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Plant Structure3 - layer chloroplasts are lined in columns...

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Plant Structures Leaf Leaves contain chlorophyll and are the sites of photosynthesis in plants. Their broad, flattened surfaces gather energy from sunlight while apertures on the their undersides bring in carbon dioxide and release oxygen. The cells of a leaf are sandwiched in between two layers of epidermal cells, which provide the leaf with a waxy, nearly impermeable cuticle that protects against water loss. The only way for gases to diffuse in and out of the leaf is though small openings on the underside of the leaf, the stomata. These stomata can open and close according to the plant's needs. The tissues of the leaf in between the epidermal cells, into which gases diffuse from the stomata, are called mesophyll. The mesophyll can be further broken down into two layers, the palisade layer and the spongy layer, both of which are packed with chloroplasts, the factories of photosynthesis. In the palisade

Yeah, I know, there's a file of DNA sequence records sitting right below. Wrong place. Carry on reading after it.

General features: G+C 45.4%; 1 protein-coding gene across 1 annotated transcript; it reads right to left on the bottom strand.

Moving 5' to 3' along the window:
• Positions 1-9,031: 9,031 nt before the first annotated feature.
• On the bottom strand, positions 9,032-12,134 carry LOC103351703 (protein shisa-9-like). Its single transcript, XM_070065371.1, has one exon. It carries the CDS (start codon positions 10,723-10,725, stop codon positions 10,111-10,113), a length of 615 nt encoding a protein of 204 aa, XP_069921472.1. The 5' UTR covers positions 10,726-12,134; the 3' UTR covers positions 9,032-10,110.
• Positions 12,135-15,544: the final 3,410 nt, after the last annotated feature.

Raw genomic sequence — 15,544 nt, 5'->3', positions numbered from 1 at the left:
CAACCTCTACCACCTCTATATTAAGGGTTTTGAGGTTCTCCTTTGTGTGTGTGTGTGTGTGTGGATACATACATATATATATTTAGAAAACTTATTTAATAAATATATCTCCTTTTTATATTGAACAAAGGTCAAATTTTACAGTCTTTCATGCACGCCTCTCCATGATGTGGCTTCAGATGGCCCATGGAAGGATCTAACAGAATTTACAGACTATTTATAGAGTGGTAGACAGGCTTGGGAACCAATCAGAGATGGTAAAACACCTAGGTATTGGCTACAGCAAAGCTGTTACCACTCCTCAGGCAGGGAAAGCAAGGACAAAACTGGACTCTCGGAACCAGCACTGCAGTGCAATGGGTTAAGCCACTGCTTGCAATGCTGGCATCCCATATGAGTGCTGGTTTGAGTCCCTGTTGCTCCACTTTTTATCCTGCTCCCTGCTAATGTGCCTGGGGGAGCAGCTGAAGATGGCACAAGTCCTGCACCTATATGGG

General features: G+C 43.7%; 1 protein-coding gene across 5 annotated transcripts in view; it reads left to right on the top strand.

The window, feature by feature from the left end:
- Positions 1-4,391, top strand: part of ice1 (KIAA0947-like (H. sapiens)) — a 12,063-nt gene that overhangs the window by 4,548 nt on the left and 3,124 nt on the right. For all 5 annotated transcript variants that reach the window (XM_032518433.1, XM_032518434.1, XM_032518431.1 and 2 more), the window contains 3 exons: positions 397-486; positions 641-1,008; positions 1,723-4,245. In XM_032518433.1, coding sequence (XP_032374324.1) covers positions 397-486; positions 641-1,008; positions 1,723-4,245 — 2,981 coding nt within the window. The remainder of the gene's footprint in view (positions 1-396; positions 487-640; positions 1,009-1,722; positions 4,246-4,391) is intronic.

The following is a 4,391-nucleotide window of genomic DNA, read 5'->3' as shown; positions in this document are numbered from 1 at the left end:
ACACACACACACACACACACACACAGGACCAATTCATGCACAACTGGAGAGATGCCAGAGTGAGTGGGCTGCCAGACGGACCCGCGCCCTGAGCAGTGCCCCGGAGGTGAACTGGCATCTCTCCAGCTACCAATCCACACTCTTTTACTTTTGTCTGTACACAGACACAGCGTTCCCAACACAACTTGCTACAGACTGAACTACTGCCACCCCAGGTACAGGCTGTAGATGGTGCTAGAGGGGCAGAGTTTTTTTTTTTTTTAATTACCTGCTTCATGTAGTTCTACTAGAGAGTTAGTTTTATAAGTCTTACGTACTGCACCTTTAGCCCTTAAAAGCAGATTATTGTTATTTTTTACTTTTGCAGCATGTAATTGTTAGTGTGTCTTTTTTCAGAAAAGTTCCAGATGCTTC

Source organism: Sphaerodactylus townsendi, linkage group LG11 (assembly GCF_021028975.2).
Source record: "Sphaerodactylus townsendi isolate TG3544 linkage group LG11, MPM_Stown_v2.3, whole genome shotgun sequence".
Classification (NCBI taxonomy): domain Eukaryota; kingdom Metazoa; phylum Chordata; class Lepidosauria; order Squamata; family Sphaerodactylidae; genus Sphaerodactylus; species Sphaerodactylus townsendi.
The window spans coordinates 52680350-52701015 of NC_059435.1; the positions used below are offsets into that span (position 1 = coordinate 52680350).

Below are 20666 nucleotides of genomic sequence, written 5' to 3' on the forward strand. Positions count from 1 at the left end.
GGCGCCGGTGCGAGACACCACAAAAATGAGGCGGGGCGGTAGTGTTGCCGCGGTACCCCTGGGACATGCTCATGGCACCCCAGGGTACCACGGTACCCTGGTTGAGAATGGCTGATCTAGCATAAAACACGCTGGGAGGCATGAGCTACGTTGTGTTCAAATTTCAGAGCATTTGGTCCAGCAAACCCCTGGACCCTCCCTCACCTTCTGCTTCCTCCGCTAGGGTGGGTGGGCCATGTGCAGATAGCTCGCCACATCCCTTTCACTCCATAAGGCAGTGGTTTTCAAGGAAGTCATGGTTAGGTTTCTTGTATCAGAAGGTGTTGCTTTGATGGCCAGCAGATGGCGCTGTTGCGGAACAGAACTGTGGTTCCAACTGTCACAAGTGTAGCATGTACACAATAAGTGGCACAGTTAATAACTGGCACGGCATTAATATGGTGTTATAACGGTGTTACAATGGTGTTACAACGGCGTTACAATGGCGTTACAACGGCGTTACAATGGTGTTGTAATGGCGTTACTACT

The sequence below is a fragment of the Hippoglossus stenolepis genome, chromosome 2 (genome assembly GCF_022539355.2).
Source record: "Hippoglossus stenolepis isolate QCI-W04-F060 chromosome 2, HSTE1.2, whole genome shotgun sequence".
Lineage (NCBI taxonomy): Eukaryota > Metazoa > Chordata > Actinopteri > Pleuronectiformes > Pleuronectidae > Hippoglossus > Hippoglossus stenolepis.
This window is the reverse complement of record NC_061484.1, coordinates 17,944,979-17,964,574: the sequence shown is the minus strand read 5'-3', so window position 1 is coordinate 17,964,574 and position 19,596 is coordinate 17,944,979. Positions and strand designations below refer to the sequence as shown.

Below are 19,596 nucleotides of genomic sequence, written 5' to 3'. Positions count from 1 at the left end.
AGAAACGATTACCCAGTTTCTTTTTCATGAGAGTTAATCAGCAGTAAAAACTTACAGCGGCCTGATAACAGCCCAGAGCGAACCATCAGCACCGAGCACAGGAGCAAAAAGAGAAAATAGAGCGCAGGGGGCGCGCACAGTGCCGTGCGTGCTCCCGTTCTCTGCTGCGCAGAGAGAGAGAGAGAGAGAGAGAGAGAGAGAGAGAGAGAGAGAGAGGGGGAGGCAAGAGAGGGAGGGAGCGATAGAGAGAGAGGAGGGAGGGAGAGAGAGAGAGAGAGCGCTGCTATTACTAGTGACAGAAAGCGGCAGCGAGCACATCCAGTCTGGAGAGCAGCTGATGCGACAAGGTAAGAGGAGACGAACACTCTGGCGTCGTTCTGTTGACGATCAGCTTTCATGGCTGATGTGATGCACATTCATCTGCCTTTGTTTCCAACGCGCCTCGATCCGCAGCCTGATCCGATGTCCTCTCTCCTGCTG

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Unformatted text preview: layer, chloroplasts are lined in columns just below the epidermal cells, to facilitate the capture of light. The spongy layer is a tissue that also contains chloroplasts and other parenchyma cells, but the cells are less ordered and spread out, leaving large intracellular spaces. These intracellular spaces, along with the moist surface of mesophyll cells, facilitate the exchange of carbon dioxide and oxygen. Figure %: Cross-Section of a Leaf Overall, it is to the plant's advantage to maximize the gas exchange and sunlight trapping surface while keeping leaf thickness to a minimum so that gases can diffuse easily throughout the cells of the leaf (a process that occurs readily only when there are only a few layers of cells present)....
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